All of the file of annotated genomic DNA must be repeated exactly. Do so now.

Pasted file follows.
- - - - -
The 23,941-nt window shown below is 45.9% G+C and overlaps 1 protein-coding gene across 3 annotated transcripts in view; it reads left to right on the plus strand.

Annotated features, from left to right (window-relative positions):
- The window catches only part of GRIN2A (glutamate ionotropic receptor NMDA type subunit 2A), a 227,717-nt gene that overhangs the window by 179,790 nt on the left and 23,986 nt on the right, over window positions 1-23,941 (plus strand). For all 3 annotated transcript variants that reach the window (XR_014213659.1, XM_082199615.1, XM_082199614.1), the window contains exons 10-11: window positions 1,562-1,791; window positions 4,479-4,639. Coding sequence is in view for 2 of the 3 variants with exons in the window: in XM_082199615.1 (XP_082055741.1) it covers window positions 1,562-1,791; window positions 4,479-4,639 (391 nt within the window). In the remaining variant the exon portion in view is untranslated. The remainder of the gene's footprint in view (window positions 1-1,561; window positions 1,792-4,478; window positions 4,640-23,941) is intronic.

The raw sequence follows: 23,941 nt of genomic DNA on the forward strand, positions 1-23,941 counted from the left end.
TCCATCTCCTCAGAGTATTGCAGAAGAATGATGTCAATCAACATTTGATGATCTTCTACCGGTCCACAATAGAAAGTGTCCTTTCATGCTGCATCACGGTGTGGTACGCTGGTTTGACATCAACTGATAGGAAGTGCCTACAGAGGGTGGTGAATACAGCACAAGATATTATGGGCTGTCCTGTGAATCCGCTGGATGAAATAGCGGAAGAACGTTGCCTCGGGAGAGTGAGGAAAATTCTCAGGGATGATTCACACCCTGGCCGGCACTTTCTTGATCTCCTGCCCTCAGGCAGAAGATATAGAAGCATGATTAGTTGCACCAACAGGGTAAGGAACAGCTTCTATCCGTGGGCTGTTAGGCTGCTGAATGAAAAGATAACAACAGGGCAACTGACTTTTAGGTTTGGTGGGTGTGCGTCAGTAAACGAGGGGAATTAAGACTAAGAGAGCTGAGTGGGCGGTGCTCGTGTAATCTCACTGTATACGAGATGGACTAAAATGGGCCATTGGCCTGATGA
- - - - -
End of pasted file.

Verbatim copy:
The 23,941-nt window shown below is 45.9% G+C and overlaps 1 protein-coding gene across 3 annotated transcripts in view; it reads left to right on the plus strand.

Annotated features, from left to right (window-relative positions):
- The window catches only part of GRIN2A (glutamate ionotropic receptor NMDA type subunit 2A), a 227,717-nt gene that overhangs the window by 179,790 nt on the left and 23,986 nt on the right, over window positions 1-23,941 (plus strand). For all 3 annotated transcript variants that reach the window (XR_014213659.1, XM_082199615.1, XM_082199614.1), the window contains exons 10-11: window positions 1,562-1,791; window positions 4,479-4,639. Coding sequence is in view for 2 of the 3 variants with exons in the window: in XM_082199615.1 (XP_082055741.1) it covers window positions 1,562-1,791; window positions 4,479-4,639 (391 nt within the window). In the remaining variant the exon portion in view is untranslated. The remainder of the gene's footprint in view (window positions 1-1,561; window positions 1,792-4,478; window positions 4,640-23,941) is intronic.

The raw sequence follows: 23,941 nt of genomic DNA on the forward strand, positions 1-23,941 counted from the left end.
TCCATCTCCTCAGAGTATTGCAGAAGAATGATGTCAATCAACATTTGATGATCTTCTACCGGTCCACAATAGAAAGTGTCCTTTCATGCTGCATCACGGTGTGGTACGCTGGTTTGACATCAACTGATAGGAAGTGCCTACAGAGGGTGGTGAATACAGCACAAGATATTATGGGCTGTCCTGTGAATCCGCTGGATGAAATAGCGGAAGAACGTTGCCTCGGGAGAGTGAGGAAAATTCTCAGGGATGATTCACACCCTGGCCGGCACTTTCTTGATCTCCTGCCCTCAGGCAGAAGATATAGAAGCATGATTAGTTGCACCAACAGGGTAAGGAACAGCTTCTATCCGTGGGCTGTTAGGCTGCTGAATGAAAAGATAACAACAGGGCAACTGACTTTTAGGTTTGGTGGGTGTGCGTCAGTAAACGAGGGGAATTAAGACTAAGAGAGCTGAGTGGGCGGTGCTCGTGTAATCTCACTGTATACGAGATGGACTAAAATGGGCCATTGGCCTGATGA